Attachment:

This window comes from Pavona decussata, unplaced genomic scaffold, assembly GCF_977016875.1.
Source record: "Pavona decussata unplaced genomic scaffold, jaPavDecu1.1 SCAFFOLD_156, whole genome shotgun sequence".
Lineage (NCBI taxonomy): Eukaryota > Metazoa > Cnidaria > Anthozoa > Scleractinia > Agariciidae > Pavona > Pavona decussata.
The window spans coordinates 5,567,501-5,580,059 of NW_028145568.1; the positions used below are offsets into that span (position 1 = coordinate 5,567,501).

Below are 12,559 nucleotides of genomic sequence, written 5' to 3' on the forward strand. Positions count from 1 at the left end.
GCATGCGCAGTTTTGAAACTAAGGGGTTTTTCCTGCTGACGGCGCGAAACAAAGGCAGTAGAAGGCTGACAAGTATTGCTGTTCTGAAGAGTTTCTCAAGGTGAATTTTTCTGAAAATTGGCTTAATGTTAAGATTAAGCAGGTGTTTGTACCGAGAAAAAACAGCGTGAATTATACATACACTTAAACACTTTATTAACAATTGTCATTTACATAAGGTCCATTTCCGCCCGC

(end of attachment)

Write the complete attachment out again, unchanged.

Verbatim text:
This window comes from Pavona decussata, unplaced genomic scaffold, assembly GCF_977016875.1.
Source record: "Pavona decussata unplaced genomic scaffold, jaPavDecu1.1 SCAFFOLD_156, whole genome shotgun sequence".
Lineage (NCBI taxonomy): Eukaryota > Metazoa > Cnidaria > Anthozoa > Scleractinia > Agariciidae > Pavona > Pavona decussata.
The window spans coordinates 5,567,501-5,580,059 of NW_028145568.1; the positions used below are offsets into that span (position 1 = coordinate 5,567,501).

Below are 12,559 nucleotides of genomic sequence, written 5' to 3' on the forward strand. Positions count from 1 at the left end.
GCATGCGCAGTTTTGAAACTAAGGGGTTTTTCCTGCTGACGGCGCGAAACAAAGGCAGTAGAAGGCTGACAAGTATTGCTGTTCTGAAGAGTTTCTCAAGGTGAATTTTTCTGAAAATTGGCTTAATGTTAAGATTAAGCAGGTGTTTGTACCGAGAAAAAACAGCGTGAATTATACATACACTTAAACACTTTATTAACAATTGTCATTTACATAAGGTCCATTTCCGCCCGC